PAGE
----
Before you think even this is all there is, as the infomercials famously say: But wait, there’s more. Driving a bit north takes you to the Vilano Beach boat ramp. From here, you can slip a kayak into the water and paddle to your heart’s content exploring groves that end about where the Mission de Nombre de Dios begins. You’ve seen the 400’ tall cross and the Castillo from land. Enjoying the St Augustine approach from the water gives you the perspective of many a marine discoverer. If you hit the island early enough, Vilano Beach is a terrific shelling beach. I found a hand-sized conch shell in pristine condition on my first trip here that took my breath away! There’s also an ocean-facing restaurant called The Reef with stunning views that’s perfect for lunch. Adorned with white linen table cloths, they appreciate their more dressed down, casual customers as well so don’t feel shy about sauntering in here after a morning of shelling. For a truly local and inspiring sunset, Caps on the Water is a must. Caps faces the Tolomato River and if you happen to pull in during one of their torrential downpour periods (It’s a tropical climate. Expect it from time to time.), hunker under the thatched-roof bar to be dazzled with the friendly wait staff.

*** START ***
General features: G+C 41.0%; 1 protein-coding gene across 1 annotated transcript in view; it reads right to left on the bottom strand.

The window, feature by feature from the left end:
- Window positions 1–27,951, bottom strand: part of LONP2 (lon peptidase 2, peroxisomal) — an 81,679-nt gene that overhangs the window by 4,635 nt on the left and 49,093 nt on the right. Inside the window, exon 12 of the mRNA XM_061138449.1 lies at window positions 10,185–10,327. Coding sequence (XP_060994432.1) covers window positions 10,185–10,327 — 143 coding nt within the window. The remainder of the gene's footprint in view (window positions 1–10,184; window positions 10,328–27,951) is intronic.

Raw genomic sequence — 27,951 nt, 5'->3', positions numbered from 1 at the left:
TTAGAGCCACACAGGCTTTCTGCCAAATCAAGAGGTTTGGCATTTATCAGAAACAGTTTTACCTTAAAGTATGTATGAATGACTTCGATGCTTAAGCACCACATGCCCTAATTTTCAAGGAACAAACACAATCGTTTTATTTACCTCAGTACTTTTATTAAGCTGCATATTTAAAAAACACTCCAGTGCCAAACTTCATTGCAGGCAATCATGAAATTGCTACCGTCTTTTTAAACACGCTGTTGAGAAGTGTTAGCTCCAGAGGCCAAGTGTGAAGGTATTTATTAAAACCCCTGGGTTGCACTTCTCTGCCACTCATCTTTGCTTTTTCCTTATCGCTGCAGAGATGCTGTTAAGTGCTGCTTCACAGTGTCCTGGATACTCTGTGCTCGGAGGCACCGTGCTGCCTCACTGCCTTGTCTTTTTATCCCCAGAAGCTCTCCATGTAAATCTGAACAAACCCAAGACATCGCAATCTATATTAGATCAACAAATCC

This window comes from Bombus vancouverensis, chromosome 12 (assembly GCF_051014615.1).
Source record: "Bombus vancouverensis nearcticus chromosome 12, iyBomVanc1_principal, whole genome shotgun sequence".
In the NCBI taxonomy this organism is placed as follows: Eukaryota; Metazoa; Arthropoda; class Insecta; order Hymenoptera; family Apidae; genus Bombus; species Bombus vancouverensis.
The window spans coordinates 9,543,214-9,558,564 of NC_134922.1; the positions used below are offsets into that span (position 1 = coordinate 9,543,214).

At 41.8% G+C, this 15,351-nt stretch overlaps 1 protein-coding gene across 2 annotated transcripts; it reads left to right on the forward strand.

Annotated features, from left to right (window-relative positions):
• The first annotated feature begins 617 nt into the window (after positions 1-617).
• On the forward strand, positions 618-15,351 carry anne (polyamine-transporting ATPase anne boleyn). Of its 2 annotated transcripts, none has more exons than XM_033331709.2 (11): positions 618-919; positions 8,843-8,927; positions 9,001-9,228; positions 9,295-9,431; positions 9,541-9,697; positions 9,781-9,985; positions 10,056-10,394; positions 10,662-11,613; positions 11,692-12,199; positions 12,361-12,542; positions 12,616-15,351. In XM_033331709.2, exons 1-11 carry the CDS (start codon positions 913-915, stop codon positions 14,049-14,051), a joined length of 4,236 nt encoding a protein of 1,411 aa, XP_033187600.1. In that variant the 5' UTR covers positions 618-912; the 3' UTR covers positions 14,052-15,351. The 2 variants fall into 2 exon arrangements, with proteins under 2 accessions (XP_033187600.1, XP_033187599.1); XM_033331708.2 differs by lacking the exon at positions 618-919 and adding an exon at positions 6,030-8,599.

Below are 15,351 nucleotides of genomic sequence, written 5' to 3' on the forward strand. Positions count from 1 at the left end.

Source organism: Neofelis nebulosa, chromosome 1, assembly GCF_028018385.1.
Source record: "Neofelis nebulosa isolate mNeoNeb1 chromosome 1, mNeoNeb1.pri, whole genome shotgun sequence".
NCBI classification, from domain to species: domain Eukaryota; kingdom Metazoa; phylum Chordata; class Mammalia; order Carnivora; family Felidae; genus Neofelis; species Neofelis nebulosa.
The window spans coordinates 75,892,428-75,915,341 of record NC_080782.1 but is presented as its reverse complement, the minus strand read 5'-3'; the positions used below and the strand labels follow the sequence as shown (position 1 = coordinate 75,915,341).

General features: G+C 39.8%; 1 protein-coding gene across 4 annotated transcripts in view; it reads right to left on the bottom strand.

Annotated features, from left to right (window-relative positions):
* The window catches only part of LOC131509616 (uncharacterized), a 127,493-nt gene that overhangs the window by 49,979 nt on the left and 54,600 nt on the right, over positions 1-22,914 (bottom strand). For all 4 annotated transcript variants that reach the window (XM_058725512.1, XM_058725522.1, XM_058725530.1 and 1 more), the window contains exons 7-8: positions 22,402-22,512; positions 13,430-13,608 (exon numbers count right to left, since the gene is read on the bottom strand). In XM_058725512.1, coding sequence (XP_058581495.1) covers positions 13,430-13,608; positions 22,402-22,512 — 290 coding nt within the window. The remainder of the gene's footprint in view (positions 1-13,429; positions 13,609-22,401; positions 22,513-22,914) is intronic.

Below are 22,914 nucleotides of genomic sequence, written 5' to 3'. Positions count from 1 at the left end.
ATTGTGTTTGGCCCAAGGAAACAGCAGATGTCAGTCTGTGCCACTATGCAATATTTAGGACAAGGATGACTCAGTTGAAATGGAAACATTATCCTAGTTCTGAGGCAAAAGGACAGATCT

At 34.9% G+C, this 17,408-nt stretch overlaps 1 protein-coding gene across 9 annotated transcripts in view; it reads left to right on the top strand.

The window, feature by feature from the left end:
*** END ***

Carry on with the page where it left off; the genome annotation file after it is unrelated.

One of the most memorable experiences we’ve had to date in St Augustine is touring the St. Augustine Wild Reserve. The volunteers here are truly passionate about what they’re doing and that is providing homes to more than 30 big cats ranging from white Bengal tigers to Asian leopards to a Barbary Coast lioness, extinct in the wild since 1922. If you like rescue stories, happy endings and heroes in general, you won’t want to miss this two hour tour.

From romantic restaurants to picturesque beaches to water sports of every kind to historic attractions, St. Augustine makes a perfect family or couples only retreat. I’m already looking forward to our next visit.